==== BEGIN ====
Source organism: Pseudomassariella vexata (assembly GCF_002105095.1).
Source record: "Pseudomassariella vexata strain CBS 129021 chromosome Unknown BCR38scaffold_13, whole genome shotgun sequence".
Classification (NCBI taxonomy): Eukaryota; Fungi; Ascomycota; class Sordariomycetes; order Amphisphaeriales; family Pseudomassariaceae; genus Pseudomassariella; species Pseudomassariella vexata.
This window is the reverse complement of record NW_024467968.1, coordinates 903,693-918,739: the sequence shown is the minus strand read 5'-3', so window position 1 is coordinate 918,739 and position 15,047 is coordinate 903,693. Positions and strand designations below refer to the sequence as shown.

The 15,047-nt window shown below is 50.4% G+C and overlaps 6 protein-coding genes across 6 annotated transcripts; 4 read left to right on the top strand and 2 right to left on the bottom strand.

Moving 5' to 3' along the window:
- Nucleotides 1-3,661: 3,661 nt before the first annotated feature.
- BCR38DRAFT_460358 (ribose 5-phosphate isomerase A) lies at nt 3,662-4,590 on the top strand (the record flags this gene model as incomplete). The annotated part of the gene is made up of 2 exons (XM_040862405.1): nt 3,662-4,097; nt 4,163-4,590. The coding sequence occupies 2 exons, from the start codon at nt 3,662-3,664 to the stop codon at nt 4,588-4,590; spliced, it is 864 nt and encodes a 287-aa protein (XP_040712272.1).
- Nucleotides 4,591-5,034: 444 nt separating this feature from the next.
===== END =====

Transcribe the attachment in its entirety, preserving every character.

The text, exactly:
Source organism: Pseudomassariella vexata (assembly GCF_002105095.1).
Source record: "Pseudomassariella vexata strain CBS 129021 chromosome Unknown BCR38scaffold_13, whole genome shotgun sequence".
Classification (NCBI taxonomy): Eukaryota; Fungi; Ascomycota; class Sordariomycetes; order Amphisphaeriales; family Pseudomassariaceae; genus Pseudomassariella; species Pseudomassariella vexata.
This window is the reverse complement of record NW_024467968.1, coordinates 903,693-918,739: the sequence shown is the minus strand read 5'-3', so window position 1 is coordinate 918,739 and position 15,047 is coordinate 903,693. Positions and strand designations below refer to the sequence as shown.

The 15,047-nt window shown below is 50.4% G+C and overlaps 6 protein-coding genes across 6 annotated transcripts; 4 read left to right on the top strand and 2 right to left on the bottom strand.

Moving 5' to 3' along the window:
- Nucleotides 1-3,661: 3,661 nt before the first annotated feature.
- BCR38DRAFT_460358 (ribose 5-phosphate isomerase A) lies at nt 3,662-4,590 on the top strand (the record flags this gene model as incomplete). The annotated part of the gene is made up of 2 exons (XM_040862405.1): nt 3,662-4,097; nt 4,163-4,590. The coding sequence occupies 2 exons, from the start codon at nt 3,662-3,664 to the stop codon at nt 4,588-4,590; spliced, it is 864 nt and encodes a 287-aa protein (XP_040712272.1).
- Nucleotides 4,591-5,034: 444 nt separating this feature from the next.